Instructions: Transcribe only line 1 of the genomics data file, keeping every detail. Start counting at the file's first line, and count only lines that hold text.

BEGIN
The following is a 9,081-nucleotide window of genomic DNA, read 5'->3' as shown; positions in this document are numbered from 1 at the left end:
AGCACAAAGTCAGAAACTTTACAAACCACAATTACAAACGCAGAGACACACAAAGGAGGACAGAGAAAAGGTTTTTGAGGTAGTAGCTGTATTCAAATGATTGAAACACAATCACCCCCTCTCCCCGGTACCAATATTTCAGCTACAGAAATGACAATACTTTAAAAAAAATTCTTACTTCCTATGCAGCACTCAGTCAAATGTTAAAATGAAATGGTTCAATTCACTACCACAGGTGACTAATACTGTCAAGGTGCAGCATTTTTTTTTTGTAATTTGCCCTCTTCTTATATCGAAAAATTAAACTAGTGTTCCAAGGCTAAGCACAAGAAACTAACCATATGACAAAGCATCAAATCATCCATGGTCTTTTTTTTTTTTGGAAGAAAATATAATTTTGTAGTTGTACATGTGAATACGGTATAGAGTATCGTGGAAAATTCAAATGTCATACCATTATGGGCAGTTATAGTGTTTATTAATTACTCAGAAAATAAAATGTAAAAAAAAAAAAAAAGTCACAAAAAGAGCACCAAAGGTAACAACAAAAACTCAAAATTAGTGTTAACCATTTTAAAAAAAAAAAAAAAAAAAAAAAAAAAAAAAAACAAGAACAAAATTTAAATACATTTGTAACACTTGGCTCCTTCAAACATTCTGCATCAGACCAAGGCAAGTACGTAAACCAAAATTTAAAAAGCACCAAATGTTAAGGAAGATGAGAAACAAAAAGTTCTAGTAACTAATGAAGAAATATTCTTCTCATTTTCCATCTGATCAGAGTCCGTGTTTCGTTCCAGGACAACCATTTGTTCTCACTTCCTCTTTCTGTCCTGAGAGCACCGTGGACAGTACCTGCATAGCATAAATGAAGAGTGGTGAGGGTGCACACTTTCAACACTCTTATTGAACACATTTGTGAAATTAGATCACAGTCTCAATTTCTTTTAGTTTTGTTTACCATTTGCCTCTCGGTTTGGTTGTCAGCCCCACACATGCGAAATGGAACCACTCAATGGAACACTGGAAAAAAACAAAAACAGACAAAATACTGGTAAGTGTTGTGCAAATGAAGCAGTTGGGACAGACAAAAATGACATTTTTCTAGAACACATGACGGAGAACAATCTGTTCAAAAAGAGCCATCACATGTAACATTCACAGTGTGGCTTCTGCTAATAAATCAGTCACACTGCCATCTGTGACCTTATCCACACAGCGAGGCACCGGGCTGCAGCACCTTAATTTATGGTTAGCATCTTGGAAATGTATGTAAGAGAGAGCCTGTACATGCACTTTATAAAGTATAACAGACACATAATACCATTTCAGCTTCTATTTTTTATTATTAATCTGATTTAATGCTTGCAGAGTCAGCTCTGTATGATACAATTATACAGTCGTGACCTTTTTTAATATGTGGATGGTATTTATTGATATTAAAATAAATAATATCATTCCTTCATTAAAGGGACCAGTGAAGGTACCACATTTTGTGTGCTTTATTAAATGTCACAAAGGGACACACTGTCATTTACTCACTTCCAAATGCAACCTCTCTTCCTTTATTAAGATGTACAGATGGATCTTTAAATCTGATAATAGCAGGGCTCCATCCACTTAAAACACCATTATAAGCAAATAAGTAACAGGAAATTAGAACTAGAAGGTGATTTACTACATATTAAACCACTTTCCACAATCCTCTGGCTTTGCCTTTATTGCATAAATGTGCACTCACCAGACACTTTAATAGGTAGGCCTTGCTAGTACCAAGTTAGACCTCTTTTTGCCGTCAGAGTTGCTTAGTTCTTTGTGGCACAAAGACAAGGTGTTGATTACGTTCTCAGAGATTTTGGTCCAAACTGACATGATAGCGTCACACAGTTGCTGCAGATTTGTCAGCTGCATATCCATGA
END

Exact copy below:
The following is a 9,081-nucleotide window of genomic DNA, read 5'->3' as shown; positions in this document are numbered from 1 at the left end: